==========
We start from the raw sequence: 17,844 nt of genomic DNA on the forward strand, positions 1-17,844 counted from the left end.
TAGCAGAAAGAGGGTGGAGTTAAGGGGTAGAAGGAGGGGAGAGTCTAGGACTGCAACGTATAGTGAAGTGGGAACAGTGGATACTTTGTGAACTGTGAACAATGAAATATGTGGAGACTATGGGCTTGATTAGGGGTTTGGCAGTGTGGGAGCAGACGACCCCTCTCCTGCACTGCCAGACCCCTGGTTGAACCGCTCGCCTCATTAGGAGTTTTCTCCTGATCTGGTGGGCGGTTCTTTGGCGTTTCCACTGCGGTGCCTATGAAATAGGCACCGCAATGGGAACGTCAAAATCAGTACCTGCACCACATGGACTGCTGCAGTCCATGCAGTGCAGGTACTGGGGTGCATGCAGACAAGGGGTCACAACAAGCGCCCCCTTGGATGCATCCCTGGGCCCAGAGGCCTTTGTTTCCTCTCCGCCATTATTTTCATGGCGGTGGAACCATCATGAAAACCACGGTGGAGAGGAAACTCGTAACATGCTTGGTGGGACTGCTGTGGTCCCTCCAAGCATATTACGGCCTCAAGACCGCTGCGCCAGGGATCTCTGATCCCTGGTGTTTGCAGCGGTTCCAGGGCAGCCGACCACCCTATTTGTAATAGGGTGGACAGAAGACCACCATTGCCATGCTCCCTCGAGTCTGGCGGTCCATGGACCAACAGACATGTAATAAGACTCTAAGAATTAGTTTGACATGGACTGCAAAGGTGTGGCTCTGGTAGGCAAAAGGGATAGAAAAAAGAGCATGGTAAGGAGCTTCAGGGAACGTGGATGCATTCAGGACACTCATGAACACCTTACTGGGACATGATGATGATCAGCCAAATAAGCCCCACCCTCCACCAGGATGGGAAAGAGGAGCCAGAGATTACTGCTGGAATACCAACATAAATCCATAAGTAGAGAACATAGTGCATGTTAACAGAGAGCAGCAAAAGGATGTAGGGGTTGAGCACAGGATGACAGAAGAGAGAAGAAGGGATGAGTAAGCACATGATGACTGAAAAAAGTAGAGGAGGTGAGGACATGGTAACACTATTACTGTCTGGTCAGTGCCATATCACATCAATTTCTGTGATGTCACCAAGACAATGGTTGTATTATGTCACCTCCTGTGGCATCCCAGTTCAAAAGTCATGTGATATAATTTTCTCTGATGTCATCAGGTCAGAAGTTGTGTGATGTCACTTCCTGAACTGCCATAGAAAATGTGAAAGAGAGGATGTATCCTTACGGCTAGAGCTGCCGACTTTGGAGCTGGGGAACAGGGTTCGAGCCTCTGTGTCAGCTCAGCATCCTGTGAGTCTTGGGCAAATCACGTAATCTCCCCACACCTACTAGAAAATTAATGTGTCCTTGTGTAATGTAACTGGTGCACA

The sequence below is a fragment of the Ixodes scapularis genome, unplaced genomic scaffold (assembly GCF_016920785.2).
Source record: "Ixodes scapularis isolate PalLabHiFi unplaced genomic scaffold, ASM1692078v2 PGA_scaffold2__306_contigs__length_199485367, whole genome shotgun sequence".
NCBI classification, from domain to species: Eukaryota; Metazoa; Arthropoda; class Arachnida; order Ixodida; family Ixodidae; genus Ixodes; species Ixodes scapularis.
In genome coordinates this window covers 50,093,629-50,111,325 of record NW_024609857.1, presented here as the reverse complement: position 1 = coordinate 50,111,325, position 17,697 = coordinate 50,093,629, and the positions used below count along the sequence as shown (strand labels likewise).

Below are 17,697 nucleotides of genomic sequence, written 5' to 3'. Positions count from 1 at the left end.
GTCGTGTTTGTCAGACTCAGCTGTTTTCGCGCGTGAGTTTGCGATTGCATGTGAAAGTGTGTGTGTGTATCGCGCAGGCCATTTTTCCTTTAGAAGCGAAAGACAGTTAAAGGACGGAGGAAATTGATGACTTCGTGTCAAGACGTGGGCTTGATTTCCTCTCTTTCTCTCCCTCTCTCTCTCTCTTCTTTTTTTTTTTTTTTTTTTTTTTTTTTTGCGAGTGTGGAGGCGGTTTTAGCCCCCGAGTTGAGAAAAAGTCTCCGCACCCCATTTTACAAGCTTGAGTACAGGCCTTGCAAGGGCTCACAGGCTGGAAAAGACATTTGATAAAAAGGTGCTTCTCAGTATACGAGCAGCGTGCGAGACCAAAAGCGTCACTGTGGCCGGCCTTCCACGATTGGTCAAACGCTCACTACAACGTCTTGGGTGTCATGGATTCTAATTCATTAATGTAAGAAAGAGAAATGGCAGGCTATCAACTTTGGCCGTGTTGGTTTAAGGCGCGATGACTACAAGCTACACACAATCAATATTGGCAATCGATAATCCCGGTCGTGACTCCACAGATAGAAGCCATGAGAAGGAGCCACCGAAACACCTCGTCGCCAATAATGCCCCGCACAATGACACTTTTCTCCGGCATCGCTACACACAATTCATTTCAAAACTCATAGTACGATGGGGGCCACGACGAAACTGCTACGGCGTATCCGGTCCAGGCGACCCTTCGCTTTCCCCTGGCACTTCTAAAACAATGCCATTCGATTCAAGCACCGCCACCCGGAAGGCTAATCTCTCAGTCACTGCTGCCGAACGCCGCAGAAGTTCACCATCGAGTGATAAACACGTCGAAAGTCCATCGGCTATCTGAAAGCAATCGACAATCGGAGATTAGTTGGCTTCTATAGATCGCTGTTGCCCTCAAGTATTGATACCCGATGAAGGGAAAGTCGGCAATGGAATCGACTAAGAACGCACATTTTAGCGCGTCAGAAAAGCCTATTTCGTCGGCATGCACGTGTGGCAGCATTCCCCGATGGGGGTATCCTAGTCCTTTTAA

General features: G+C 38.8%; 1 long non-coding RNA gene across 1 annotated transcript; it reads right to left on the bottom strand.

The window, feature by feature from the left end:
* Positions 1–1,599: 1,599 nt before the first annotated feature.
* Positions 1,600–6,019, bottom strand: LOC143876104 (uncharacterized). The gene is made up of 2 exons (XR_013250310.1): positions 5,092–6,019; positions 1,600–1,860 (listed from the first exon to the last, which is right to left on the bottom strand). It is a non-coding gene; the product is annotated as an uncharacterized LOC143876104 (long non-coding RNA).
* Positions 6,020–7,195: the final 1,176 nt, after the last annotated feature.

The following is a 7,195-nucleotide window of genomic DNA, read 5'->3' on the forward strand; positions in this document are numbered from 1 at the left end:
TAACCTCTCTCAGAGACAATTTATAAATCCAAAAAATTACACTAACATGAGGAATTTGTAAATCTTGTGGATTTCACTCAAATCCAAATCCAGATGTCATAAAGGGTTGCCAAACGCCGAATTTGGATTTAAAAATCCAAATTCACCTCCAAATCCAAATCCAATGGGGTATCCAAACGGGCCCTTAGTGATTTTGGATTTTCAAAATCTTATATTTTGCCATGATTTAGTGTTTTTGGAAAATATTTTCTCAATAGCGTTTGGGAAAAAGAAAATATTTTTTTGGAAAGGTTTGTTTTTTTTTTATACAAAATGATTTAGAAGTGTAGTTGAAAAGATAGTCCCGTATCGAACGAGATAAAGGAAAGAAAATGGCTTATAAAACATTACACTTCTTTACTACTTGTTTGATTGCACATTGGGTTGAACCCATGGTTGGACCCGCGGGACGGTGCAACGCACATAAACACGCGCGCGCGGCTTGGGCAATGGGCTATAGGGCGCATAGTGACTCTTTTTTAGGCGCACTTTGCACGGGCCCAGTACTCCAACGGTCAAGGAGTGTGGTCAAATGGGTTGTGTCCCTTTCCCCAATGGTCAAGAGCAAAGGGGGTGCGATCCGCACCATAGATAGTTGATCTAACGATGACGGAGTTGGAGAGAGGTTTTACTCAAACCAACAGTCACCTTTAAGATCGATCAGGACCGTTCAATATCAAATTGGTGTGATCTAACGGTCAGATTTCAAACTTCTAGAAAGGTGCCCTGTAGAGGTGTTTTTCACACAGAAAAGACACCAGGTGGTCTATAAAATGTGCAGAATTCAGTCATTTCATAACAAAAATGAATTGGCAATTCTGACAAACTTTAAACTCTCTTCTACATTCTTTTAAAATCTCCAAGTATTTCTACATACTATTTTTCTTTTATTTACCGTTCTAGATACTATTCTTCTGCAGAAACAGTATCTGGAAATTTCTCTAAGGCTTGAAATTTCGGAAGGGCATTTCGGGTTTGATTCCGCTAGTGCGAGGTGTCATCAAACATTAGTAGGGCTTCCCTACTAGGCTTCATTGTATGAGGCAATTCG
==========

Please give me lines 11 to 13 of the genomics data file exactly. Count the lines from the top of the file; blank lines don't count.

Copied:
* Positions 1–1,599: 1,599 nt before the first annotated feature.
* Positions 1,600–6,019, bottom strand: LOC143876104 (uncharacterized). The gene is made up of 2 exons (XR_013250310.1): positions 5,092–6,019; positions 1,600–1,860 (listed from the first exon to the last, which is right to left on the bottom strand). It is a non-coding gene; the product is annotated as an uncharacterized LOC143876104 (long non-coding RNA).
* Positions 6,020–7,195: the final 1,176 nt, after the last annotated feature.